Diction And Syntax In Hamlet's Second Soliloquy

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In Act II Scene 2, as Hamlet berates himself for his irresoluteness and cowardice and contemplates vengeance for his father, the concluding soliloquy vividly portrays Hamlet’s transition from irritation to insanity. Shakespeare extensively utilizes analogies and carefully chosen diction and syntax to dramatize the state of uneasiness in Hamlet’s conflicted mind. Shakespeare makes both direct and indirect comparisons and contrasts throughout the soliloquy. For instance, Hamlet’s remarks about the player makes a clear illustration of their subtle similarities and differences to the readers. The imaginary situation in which the player had Hamlet’s “motive and cue for passion” demonstrates that the player, who would be able to “make mad the guilty and appall the free,” is not only keen on, but also subliminally excellent at the art of acting (II.2.520-524). The idea of action, in this case, is not merely limited to …show more content…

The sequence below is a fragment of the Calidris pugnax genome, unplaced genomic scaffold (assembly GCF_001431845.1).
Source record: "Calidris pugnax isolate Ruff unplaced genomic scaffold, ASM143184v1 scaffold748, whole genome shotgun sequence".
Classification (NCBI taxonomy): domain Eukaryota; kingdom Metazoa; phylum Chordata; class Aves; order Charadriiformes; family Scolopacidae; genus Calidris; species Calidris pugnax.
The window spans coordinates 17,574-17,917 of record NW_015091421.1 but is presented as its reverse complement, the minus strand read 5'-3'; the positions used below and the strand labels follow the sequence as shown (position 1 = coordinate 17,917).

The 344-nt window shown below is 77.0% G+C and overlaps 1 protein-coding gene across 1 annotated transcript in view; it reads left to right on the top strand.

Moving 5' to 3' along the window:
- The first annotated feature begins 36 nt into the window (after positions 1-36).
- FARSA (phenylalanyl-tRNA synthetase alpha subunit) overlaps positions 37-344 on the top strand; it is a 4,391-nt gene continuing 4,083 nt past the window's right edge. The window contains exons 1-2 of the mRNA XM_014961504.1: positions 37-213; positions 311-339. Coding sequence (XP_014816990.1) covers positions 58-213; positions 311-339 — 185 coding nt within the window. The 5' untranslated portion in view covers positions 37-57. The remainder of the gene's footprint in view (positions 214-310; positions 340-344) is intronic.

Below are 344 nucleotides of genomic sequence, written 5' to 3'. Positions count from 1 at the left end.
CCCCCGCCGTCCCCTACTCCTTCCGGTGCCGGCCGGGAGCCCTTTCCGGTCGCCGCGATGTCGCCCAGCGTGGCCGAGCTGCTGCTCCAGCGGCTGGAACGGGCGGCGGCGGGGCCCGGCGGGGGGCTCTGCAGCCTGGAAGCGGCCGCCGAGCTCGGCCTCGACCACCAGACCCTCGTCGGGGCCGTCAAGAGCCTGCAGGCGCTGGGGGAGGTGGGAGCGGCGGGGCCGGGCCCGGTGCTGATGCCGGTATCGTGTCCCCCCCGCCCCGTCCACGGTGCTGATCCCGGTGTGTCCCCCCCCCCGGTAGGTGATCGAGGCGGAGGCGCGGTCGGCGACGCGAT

In Hamlet’s self-deprecating comments, the use of alliteration in phrases such as “muddy-mettled” and “damned defeat” places an emphasis on the severity of Claudius’s crime against King Hamlet and on the necessity of Hamlet’s revenge (II.2.526, 530). Further, the alliteration enhances the strength and the emotion of the soliloquy by subconsciously adding volume and intonation to the speech’s sound. Similarly, Shakespeare applies both consonance and assonance in the phrases “remorseless, treacherous, lecherous, kindless villain” in order to underscore Hamlet’s hatred for Claudius (II.2.542). In addition, the use of asyndeton makes this line sound even more distinctly powerful to the audience. Shakespeare is also a master of diction. The carefully chosen strong words such as “rascal,” when used to describe Hamlet, vividly illustrate Hamlet’s internal contempt for himself (II.2.526). The word “rascal” also implies Hamlet’s mischievous plans to reveal Claudius’s

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